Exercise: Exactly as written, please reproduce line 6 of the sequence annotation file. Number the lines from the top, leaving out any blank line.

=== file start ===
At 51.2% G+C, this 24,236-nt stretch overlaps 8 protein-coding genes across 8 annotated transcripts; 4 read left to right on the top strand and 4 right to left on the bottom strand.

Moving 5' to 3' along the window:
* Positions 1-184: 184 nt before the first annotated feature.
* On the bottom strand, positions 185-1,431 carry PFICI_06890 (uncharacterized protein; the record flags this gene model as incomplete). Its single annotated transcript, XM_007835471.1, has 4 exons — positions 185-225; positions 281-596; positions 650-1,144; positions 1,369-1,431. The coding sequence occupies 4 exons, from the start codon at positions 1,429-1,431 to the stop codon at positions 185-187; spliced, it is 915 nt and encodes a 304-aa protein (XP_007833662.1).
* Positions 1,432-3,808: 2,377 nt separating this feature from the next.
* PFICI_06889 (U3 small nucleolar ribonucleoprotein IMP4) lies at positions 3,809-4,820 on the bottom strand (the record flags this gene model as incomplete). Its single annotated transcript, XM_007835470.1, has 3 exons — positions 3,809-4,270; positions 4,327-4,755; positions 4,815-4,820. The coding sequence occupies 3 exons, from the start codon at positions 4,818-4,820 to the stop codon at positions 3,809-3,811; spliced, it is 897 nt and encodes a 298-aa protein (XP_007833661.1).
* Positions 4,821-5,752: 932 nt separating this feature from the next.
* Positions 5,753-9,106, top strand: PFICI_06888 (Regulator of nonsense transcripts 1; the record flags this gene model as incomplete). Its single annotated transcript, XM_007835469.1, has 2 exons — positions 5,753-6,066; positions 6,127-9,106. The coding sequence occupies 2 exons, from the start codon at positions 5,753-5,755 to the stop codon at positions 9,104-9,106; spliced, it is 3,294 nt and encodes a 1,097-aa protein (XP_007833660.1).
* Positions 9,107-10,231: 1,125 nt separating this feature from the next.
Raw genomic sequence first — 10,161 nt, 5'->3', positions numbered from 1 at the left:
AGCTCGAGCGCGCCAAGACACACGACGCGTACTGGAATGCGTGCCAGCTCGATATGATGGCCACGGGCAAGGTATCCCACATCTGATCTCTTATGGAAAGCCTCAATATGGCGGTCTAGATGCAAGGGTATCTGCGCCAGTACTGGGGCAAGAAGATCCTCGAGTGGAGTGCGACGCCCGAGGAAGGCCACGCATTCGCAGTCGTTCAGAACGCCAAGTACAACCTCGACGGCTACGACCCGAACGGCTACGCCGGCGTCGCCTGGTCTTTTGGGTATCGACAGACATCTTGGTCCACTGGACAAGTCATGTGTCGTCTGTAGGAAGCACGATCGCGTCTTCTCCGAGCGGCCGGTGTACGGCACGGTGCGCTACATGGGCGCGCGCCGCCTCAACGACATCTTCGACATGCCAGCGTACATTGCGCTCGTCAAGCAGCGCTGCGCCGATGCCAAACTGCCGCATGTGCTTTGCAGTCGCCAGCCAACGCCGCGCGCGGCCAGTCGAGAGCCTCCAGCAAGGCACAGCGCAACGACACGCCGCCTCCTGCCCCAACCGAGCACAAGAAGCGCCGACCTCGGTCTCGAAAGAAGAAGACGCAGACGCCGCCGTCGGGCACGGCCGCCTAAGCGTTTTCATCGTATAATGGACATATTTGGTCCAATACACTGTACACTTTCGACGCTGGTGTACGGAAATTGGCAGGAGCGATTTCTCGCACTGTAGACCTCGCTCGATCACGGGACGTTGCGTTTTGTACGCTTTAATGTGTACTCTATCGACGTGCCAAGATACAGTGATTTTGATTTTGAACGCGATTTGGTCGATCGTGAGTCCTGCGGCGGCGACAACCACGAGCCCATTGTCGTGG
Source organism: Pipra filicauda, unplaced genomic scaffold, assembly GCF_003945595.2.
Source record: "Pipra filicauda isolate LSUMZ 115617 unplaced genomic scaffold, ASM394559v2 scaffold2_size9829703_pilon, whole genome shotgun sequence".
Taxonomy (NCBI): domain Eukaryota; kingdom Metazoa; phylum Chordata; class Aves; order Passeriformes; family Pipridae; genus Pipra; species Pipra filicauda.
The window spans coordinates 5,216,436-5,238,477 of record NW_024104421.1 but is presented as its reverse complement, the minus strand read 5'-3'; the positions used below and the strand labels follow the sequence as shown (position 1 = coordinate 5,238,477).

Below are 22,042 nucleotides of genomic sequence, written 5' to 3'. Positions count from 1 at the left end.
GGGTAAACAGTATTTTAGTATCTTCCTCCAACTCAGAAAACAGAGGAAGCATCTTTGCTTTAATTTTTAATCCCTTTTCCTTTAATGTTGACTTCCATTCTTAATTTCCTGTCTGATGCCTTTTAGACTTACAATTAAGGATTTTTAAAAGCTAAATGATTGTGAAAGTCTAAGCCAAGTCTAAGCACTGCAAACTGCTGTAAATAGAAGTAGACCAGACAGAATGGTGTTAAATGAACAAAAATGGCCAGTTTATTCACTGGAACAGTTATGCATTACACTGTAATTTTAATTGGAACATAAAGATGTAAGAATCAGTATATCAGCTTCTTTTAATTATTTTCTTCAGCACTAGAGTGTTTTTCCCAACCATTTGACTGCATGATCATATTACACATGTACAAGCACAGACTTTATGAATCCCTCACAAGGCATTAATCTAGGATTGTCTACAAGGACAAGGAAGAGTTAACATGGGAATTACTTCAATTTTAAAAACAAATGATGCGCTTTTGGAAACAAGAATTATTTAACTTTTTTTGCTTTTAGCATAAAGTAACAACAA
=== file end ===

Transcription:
* PFICI_06889 (U3 small nucleolar ribonucleoprotein IMP4) lies at positions 3,809-4,820 on the bottom strand (the record flags this gene model as incomplete). Its single annotated transcript, XM_007835470.1, has 3 exons — positions 3,809-4,270; positions 4,327-4,755; positions 4,815-4,820. The coding sequence occupies 3 exons, from the start codon at positions 4,818-4,820 to the stop codon at positions 3,809-3,811; spliced, it is 897 nt and encodes a 298-aa protein (XP_007833661.1).